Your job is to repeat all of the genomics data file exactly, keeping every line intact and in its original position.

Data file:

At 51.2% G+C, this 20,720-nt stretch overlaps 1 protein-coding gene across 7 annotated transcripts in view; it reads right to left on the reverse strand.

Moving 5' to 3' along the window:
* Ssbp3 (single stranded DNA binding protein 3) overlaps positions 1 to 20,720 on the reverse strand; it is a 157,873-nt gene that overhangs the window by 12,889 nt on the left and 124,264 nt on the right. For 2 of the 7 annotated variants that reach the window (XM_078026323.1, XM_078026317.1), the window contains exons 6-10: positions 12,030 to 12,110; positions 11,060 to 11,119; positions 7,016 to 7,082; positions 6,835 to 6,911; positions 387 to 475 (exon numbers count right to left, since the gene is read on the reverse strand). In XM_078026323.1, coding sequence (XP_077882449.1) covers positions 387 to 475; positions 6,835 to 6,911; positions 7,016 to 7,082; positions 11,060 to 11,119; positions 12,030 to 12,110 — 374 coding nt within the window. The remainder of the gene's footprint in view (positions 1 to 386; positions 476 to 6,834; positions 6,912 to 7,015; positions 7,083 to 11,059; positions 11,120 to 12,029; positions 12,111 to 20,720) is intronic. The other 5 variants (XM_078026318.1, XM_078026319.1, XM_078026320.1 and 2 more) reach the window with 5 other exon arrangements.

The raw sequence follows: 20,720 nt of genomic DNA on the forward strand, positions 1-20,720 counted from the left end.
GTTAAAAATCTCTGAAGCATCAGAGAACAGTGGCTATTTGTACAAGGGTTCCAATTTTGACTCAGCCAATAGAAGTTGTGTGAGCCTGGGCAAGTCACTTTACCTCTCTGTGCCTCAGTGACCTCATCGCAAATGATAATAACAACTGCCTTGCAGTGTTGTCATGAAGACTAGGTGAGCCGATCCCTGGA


At 51.2% G+C, this 20,720-nt stretch overlaps 1 protein-coding gene across 7 annotated transcripts in view; it reads right to left on the reverse strand.

Moving 5' to 3' along the window:
* Ssbp3 (single stranded DNA binding protein 3) overlaps positions 1 to 20,720 on the reverse strand; it is a 157,873-nt gene that overhangs the window by 12,889 nt on the left and 124,264 nt on the right. For 2 of the 7 annotated variants that reach the window (XM_078026323.1, XM_078026317.1), the window contains exons 6-10: positions 12,030 to 12,110; positions 11,060 to 11,119; positions 7,016 to 7,082; positions 6,835 to 6,911; positions 387 to 475 (exon numbers count right to left, since the gene is read on the reverse strand). In XM_078026323.1, coding sequence (XP_077882449.1) covers positions 387 to 475; positions 6,835 to 6,911; positions 7,016 to 7,082; positions 11,060 to 11,119; positions 12,030 to 12,110 — 374 coding nt within the window. The remainder of the gene's footprint in view (positions 1 to 386; positions 476 to 6,834; positions 6,912 to 7,015; positions 7,083 to 11,059; positions 11,120 to 12,029; positions 12,111 to 20,720) is intronic. The other 5 variants (XM_078026318.1, XM_078026319.1, XM_078026320.1 and 2 more) reach the window with 5 other exon arrangements.

The raw sequence follows: 20,720 nt of genomic DNA on the forward strand, positions 1-20,720 counted from the left end.
GTTAAAAATCTCTGAAGCATCAGAGAACAGTGGCTATTTGTACAAGGGTTCCAATTTTGACTCAGCCAATAGAAGTTGTGTGAGCCTGGGCAAGTCACTTTACCTCTCTGTGCCTCAGTGACCTCATCGCAAATGATAATAACAACTGCCTTGCAGTGTTGTCATGAAGACTAGGTGAGCCGATCCCTGGA